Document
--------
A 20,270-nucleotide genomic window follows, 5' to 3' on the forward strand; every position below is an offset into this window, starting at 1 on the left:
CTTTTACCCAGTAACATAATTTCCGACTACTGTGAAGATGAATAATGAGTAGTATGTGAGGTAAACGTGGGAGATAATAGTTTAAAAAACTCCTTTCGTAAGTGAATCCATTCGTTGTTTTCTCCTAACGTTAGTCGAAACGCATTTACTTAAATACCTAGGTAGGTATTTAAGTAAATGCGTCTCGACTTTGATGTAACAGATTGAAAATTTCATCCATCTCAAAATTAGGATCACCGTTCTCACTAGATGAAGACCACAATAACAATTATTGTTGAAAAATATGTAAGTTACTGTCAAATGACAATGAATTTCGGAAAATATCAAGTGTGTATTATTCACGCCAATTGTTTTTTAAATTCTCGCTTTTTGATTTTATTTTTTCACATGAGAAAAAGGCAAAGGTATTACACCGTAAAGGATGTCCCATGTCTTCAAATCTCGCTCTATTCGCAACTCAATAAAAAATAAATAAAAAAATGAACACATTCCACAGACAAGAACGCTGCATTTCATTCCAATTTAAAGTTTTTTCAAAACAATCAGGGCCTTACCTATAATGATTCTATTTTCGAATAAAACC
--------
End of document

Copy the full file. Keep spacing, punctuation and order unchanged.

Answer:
A 20,270-nucleotide genomic window follows, 5' to 3' on the forward strand; every position below is an offset into this window, starting at 1 on the left:
CTTTTACCCAGTAACATAATTTCCGACTACTGTGAAGATGAATAATGAGTAGTATGTGAGGTAAACGTGGGAGATAATAGTTTAAAAAACTCCTTTCGTAAGTGAATCCATTCGTTGTTTTCTCCTAACGTTAGTCGAAACGCATTTACTTAAATACCTAGGTAGGTATTTAAGTAAATGCGTCTCGACTTTGATGTAACAGATTGAAAATTTCATCCATCTCAAAATTAGGATCACCGTTCTCACTAGATGAAGACCACAATAACAATTATTGTTGAAAAATATGTAAGTTACTGTCAAATGACAATGAATTTCGGAAAATATCAAGTGTGTATTATTCACGCCAATTGTTTTTTAAATTCTCGCTTTTTGATTTTATTTTTTCACATGAGAAAAAGGCAAAGGTATTACACCGTAAAGGATGTCCCATGTCTTCAAATCTCGCTCTATTCGCAACTCAATAAAAAATAAATAAAAAAATGAACACATTCCACAGACAAGAACGCTGCATTTCATTCCAATTTAAAGTTTTTTCAAAACAATCAGGGCCTTACCTATAATGATTCTATTTTCGAATAAAACC